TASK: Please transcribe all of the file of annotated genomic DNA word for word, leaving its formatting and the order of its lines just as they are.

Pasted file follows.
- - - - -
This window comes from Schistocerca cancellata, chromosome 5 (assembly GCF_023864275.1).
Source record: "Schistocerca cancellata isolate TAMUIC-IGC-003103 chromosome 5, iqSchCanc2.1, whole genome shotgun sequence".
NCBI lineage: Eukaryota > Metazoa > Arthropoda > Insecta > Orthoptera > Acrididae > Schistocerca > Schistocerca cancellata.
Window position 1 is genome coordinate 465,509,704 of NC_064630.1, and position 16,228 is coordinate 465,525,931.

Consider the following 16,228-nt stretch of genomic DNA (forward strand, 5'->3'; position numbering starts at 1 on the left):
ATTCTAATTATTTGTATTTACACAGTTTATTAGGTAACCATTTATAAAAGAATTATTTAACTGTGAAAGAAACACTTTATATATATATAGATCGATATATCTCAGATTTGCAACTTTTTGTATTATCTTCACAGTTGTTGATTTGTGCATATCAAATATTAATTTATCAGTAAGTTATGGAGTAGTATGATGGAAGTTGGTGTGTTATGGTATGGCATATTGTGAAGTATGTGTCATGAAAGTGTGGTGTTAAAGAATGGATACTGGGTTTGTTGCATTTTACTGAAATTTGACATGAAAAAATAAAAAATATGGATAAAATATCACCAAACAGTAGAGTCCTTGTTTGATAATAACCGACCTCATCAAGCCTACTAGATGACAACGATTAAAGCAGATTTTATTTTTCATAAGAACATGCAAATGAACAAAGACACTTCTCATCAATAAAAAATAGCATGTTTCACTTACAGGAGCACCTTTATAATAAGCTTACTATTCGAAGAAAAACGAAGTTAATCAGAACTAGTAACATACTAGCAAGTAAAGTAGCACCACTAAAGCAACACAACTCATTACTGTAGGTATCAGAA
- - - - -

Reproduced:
This window comes from Schistocerca cancellata, chromosome 5 (assembly GCF_023864275.1).
Source record: "Schistocerca cancellata isolate TAMUIC-IGC-003103 chromosome 5, iqSchCanc2.1, whole genome shotgun sequence".
NCBI lineage: Eukaryota > Metazoa > Arthropoda > Insecta > Orthoptera > Acrididae > Schistocerca > Schistocerca cancellata.
Window position 1 is genome coordinate 465,509,704 of NC_064630.1, and position 16,228 is coordinate 465,525,931.

Consider the following 16,228-nt stretch of genomic DNA (forward strand, 5'->3'; position numbering starts at 1 on the left):
ATTCTAATTATTTGTATTTACACAGTTTATTAGGTAACCATTTATAAAAGAATTATTTAACTGTGAAAGAAACACTTTATATATATATAGATCGATATATCTCAGATTTGCAACTTTTTGTATTATCTTCACAGTTGTTGATTTGTGCATATCAAATATTAATTTATCAGTAAGTTATGGAGTAGTATGATGGAAGTTGGTGTGTTATGGTATGGCATATTGTGAAGTATGTGTCATGAAAGTGTGGTGTTAAAGAATGGATACTGGGTTTGTTGCATTTTACTGAAATTTGACATGAAAAAATAAAAAATATGGATAAAATATCACCAAACAGTAGAGTCCTTGTTTGATAATAACCGACCTCATCAAGCCTACTAGATGACAACGATTAAAGCAGATTTTATTTTTCATAAGAACATGCAAATGAACAAAGACACTTCTCATCAATAAAAAATAGCATGTTTCACTTACAGGAGCACCTTTATAATAAGCTTACTATTCGAAGAAAAACGAAGTTAATCAGAACTAGTAACATACTAGCAAGTAAAGTAGCACCACTAAAGCAACACAACTCATTACTGTAGGTATCAGAA